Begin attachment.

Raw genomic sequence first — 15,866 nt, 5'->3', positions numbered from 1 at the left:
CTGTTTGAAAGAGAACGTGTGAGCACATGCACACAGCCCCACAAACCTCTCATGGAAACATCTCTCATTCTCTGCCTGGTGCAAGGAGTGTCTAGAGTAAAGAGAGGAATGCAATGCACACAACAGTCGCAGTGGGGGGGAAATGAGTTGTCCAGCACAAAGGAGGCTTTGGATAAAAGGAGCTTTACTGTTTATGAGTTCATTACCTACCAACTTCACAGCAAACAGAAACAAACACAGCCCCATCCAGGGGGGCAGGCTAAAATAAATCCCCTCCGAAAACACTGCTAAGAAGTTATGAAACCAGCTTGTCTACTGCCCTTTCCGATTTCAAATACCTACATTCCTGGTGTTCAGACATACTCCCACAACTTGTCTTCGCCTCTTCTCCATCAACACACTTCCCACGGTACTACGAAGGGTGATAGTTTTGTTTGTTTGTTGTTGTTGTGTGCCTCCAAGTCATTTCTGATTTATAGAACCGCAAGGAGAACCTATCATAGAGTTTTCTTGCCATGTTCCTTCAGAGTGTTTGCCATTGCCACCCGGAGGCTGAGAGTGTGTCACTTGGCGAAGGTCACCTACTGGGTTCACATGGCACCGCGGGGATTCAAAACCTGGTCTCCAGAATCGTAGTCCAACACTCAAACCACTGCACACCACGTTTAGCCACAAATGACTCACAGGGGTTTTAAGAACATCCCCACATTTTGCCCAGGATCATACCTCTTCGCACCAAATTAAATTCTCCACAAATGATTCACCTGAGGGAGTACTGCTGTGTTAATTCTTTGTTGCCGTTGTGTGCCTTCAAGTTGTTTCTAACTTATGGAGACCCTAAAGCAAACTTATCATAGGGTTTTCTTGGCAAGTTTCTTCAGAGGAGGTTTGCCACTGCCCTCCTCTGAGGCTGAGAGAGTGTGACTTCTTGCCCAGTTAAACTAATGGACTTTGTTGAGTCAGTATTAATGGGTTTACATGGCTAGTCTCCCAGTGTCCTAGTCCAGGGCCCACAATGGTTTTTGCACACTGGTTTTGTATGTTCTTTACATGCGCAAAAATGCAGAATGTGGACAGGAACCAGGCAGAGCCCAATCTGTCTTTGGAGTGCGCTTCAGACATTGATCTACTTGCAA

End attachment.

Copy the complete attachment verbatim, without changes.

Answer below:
Raw genomic sequence first — 15,866 nt, 5'->3', positions numbered from 1 at the left:
CTGTTTGAAAGAGAACGTGTGAGCACATGCACACAGCCCCACAAACCTCTCATGGAAACATCTCTCATTCTCTGCCTGGTGCAAGGAGTGTCTAGAGTAAAGAGAGGAATGCAATGCACACAACAGTCGCAGTGGGGGGGAAATGAGTTGTCCAGCACAAAGGAGGCTTTGGATAAAAGGAGCTTTACTGTTTATGAGTTCATTACCTACCAACTTCACAGCAAACAGAAACAAACACAGCCCCATCCAGGGGGGCAGGCTAAAATAAATCCCCTCCGAAAACACTGCTAAGAAGTTATGAAACCAGCTTGTCTACTGCCCTTTCCGATTTCAAATACCTACATTCCTGGTGTTCAGACATACTCCCACAACTTGTCTTCGCCTCTTCTCCATCAACACACTTCCCACGGTACTACGAAGGGTGATAGTTTTGTTTGTTTGTTGTTGTTGTGTGCCTCCAAGTCATTTCTGATTTATAGAACCGCAAGGAGAACCTATCATAGAGTTTTCTTGCCATGTTCCTTCAGAGTGTTTGCCATTGCCACCCGGAGGCTGAGAGTGTGTCACTTGGCGAAGGTCACCTACTGGGTTCACATGGCACCGCGGGGATTCAAAACCTGGTCTCCAGAATCGTAGTCCAACACTCAAACCACTGCACACCACGTTTAGCCACAAATGACTCACAGGGGTTTTAAGAACATCCCCACATTTTGCCCAGGATCATACCTCTTCGCACCAAATTAAATTCTCCACAAATGATTCACCTGAGGGAGTACTGCTGTGTTAATTCTTTGTTGCCGTTGTGTGCCTTCAAGTTGTTTCTAACTTATGGAGACCCTAAAGCAAACTTATCATAGGGTTTTCTTGGCAAGTTTCTTCAGAGGAGGTTTGCCACTGCCCTCCTCTGAGGCTGAGAGAGTGTGACTTCTTGCCCAGTTAAACTAATGGACTTTGTTGAGTCAGTATTAATGGGTTTACATGGCTAGTCTCCCAGTGTCCTAGTCCAGGGCCCACAATGGTTTTTGCACACTGGTTTTGTATGTTCTTTACATGCGCAAAAATGCAGAATGTGGACAGGAACCAGGCAGAGCCCAATCTGTCTTTGGAGTGCGCTTCAGACATTGATCTACTTGCAA